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Topics - Nomosoft

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Paid Work / [PAID] Looking for a concept/character artist
« on: December 21, 2016, 11:46:36 pm »
Reference images are attached to this post. I'm looking for someone to create one or two concept pieces for a character/setting. I'm looking for something with 70s blaxploitation flavor: big, square cars, hip-hugger jeans, afros, guns etc. The style I want is either realistic, or semi-realistic cartoon. Think something along the lines of Archer. I'm also going to attach a picture that's full-on cartoon, but would work fine for this commission.

I'm not terribly picky about the medium you work in, but I don't want any 3d renders that have that plastic 3d render appearance I don't like that flat, smooth look. I also do not want that oil-painting fantasy-game look, unless you do something really amazing with it. I need something at a high enough DPI to be printed at a reasonable size. I prefer something in a digital format that I can work with, but that's not an absolute requirement.

I'm not necessarily looking for the cheapest option. I want someone who will work with me, and who can deliver the look and feel I'm aiming for. Style > price > medium.

Don't be upset if you reply and don't hear back from me. I am posting this to numerous places, and I am going to respond preferentially to artists who can show work that fits the style and/or subject matter of this commission. Having said that, please post your portfolio links, example pieces, and/or rates. You can send me private messages if you prefer.

Game Art / Looking for artist(s) for match game - paid
« on: December 25, 2012, 02:00:00 pm »
OK, I got zero responses to my last call for artists, but I'm going to try this, one more time.

I need an artist or artists for a match-3 style game. The project is fairly small, I am looking for perhaps six object sprites, possibly animated, one large background, and a game-screen interface (score, time, etc.)

In my head, I am seeing polished vector or rendered 3D pieces, but I am always willing to consider other options. Please reply or message me with portfolio links, rates, and so on.


Paid Work / Need a character sprite
« on: November 13, 2012, 11:40:58 am »
Edit: Just to be clear, the character will be in a 2D side-scrolling environment. I would render 3D models to sprites for use.

I need a character along the lines of the player character used in Limbo:

I do not want a clone of that character, but I am looking for a realistically human-shaped character, done in a similarly minimal style. The mood of the game is intended to be a bit gloomy. Another game with the sort of humanoid characters I am looking for, but not the right mood or setting, is Aquaria: I prefer the character be closer to the Limbo character in proportion.

The character will need to: Walk, run, crouch, jump, climb, and hang on/dangle from objects. Character may also need to creep (see: crouch), and slide.

This character does not need to be 100% polished. I am currently trying to put together a demo to get my partner interested in the project. Basically, I need a character charismatic enough to convince my fellow programmer/other half of the money that the project is worthwhile.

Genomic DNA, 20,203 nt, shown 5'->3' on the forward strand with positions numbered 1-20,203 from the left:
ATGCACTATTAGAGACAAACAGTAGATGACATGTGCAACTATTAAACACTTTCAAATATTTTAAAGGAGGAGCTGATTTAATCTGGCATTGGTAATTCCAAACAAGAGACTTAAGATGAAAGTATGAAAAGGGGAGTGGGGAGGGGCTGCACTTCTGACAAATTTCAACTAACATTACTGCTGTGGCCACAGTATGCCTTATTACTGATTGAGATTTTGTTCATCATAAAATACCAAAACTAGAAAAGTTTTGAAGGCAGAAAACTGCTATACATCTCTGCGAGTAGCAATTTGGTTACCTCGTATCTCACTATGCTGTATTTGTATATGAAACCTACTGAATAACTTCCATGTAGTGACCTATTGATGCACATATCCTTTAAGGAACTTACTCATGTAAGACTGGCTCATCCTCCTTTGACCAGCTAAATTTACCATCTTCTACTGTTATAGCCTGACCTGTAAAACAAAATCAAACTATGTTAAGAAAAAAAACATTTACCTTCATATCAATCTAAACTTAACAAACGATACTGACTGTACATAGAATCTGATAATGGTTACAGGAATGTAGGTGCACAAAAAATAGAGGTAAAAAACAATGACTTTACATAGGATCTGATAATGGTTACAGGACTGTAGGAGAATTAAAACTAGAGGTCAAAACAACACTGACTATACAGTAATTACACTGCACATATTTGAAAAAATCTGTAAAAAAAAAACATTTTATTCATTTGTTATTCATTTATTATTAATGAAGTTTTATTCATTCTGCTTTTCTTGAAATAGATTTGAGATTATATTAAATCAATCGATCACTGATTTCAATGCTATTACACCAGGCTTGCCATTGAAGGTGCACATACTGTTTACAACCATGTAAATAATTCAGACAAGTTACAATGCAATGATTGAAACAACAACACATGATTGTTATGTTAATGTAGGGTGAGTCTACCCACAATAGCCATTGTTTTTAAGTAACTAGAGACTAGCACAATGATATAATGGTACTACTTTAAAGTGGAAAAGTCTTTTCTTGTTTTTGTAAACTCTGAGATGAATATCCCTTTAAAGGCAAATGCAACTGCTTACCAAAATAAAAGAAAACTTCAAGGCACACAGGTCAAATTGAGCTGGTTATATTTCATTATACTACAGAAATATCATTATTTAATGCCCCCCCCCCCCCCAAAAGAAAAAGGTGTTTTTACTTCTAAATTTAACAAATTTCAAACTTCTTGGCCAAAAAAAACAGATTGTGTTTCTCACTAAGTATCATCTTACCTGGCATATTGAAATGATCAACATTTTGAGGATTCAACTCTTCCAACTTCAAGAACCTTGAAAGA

Please reply here (to keep the thread alive) if you think you can do this. I will want to see examples of your previous work. If you want to whip up a concept piece, please do.

I would LOVE for this character to be vector art, or a fully rigged and animated 3D model, but I am certainly willing to consider straight pixel art.

Send me a private message with your rates, schedule, and anything else you want me to know. I will likely be posting this ad on several developer forums, so please don't be offended if I don't choose you. I look forward to working with someone on this, soon.

Ask a Question / Stencyl and wmode=transparent
« on: July 19, 2012, 12:42:12 pm »
I want to create a Stencyl project with a transparent background. I've done this with Flash in the past, using the wmode param with a value of "transparent" in the <object> tag. This doesn't seem to work with Stencyl. When I select "no color" for my scene background, Stencyl seems to produce the exact same thing I get when I select a white background: the game fades in to a solid white rectangle, and wmode doesn't allow me to see through the background to the page below.

So, if I want a transparent background and want the actors drawn directly onto the web page behind the game's HTML container, what do I need to do?

When I recycle an actor immediately on collision, then create a recycled actor of the same type, the new actor's Y-speed and rotation speed are both still set to the previous actor's values. This happens even if I use a "set y-speed to 0" block immediately before using "recycle self." So, not only do some values seem to be carrying over, it would appear that new values (at least those set in a collision event) don't take effect, immediately. I don't know if there is some sort of buffer that sets the properties the following frame, or what, but it may need to be flushed on a recycle call.

If I "create recycled" twice, without a "recycle" call in between, the values are zeroed out.